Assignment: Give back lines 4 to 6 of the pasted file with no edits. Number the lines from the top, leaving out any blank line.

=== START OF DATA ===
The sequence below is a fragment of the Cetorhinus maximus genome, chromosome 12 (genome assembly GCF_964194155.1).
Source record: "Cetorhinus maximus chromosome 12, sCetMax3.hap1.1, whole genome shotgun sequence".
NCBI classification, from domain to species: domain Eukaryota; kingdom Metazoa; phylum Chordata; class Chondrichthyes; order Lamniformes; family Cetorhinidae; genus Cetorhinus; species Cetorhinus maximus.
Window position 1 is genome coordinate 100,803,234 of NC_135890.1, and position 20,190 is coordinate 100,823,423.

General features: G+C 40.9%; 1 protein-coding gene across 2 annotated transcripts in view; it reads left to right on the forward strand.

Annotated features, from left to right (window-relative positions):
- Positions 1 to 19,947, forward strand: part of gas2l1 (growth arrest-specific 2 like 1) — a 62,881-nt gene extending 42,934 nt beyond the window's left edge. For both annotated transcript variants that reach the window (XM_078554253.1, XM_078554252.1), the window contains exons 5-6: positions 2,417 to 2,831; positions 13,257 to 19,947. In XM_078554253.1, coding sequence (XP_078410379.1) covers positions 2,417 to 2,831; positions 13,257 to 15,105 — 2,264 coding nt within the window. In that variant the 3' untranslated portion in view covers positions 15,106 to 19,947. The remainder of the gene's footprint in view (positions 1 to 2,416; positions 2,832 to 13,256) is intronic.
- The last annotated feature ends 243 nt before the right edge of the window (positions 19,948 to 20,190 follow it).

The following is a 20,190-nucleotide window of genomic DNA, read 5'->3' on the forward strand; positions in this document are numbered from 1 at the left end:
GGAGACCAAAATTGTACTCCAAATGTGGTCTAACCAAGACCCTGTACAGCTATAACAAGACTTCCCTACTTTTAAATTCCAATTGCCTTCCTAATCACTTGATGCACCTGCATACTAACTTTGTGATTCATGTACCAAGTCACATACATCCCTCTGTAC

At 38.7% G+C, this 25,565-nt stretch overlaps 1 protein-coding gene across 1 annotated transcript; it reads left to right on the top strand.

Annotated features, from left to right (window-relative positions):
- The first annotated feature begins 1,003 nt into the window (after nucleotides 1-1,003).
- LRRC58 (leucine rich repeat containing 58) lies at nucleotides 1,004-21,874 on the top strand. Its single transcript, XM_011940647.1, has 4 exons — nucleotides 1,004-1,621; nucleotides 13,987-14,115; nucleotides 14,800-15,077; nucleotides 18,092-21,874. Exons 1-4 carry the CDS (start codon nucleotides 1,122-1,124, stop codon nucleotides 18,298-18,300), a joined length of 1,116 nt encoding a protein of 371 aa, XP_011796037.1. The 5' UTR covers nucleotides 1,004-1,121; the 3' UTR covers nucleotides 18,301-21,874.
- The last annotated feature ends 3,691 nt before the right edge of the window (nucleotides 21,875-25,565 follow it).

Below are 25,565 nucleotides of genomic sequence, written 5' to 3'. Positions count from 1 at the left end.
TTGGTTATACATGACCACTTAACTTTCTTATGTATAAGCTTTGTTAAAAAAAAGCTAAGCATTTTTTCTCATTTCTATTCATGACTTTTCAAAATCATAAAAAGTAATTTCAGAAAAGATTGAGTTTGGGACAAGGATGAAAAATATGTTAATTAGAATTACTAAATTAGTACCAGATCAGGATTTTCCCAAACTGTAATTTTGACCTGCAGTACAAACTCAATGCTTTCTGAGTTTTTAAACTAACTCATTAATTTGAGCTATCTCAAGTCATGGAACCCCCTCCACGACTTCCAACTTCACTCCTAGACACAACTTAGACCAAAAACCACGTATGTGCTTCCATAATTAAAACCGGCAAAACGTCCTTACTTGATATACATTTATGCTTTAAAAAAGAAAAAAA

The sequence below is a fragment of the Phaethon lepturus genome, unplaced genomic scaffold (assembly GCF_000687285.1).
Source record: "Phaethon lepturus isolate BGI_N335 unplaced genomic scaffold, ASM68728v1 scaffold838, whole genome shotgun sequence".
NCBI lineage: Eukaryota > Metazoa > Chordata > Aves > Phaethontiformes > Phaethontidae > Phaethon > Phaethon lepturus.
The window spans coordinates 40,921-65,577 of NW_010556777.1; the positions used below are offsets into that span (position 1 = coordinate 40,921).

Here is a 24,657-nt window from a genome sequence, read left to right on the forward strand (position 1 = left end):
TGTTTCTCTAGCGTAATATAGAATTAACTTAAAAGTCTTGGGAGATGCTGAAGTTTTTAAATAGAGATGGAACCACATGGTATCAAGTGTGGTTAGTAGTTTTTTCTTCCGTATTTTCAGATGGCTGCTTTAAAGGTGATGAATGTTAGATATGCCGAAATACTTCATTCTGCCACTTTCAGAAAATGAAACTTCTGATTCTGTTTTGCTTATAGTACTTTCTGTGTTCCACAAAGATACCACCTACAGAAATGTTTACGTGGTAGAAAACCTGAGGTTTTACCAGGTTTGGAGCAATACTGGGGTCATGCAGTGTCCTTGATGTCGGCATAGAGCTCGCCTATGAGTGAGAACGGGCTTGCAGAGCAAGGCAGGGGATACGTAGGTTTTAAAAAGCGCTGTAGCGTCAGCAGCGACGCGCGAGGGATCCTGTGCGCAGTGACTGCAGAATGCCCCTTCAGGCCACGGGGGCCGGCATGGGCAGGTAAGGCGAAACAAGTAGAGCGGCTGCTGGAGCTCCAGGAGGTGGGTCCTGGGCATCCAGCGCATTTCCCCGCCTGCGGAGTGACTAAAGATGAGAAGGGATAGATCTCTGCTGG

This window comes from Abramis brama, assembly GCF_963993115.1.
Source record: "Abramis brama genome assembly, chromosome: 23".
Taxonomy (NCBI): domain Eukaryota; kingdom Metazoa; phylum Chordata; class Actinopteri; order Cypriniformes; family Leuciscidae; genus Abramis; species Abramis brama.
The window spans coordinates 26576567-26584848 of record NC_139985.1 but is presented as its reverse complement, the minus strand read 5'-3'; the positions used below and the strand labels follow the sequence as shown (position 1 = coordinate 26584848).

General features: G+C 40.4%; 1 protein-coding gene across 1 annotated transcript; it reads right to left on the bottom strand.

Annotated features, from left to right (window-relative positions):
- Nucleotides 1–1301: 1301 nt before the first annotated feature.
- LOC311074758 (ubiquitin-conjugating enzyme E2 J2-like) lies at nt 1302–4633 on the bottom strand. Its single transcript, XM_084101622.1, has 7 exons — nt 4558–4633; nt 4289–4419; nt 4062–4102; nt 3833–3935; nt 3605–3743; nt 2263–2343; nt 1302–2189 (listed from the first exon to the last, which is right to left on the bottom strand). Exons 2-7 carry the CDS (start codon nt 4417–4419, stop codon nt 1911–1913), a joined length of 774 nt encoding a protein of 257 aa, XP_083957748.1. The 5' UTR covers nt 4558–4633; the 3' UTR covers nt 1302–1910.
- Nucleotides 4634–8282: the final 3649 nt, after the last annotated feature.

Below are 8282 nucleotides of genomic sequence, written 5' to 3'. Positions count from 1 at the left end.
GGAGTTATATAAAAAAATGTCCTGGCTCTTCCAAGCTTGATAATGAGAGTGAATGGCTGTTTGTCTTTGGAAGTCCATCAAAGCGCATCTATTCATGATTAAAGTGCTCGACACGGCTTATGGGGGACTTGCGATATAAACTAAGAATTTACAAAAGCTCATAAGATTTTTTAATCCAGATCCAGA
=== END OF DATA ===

Window position 1 is genome coordinate 100,803,234 of NC_135890.1, and position 20,190 is coordinate 100,823,423.

General features: G+C 40.9%; 1 protein-coding gene across 2 annotated transcripts in view; it reads left to right on the forward strand.

Annotated features, from left to right (window-relative positions):